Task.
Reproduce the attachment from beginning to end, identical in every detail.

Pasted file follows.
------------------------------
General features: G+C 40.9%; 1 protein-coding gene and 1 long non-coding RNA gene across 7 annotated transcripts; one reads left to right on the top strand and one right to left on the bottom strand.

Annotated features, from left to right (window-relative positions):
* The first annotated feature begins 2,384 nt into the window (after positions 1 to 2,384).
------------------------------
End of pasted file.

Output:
General features: G+C 40.9%; 1 protein-coding gene and 1 long non-coding RNA gene across 7 annotated transcripts; one reads left to right on the top strand and one right to left on the bottom strand.

Annotated features, from left to right (window-relative positions):
* The first annotated feature begins 2,384 nt into the window (after positions 1 to 2,384).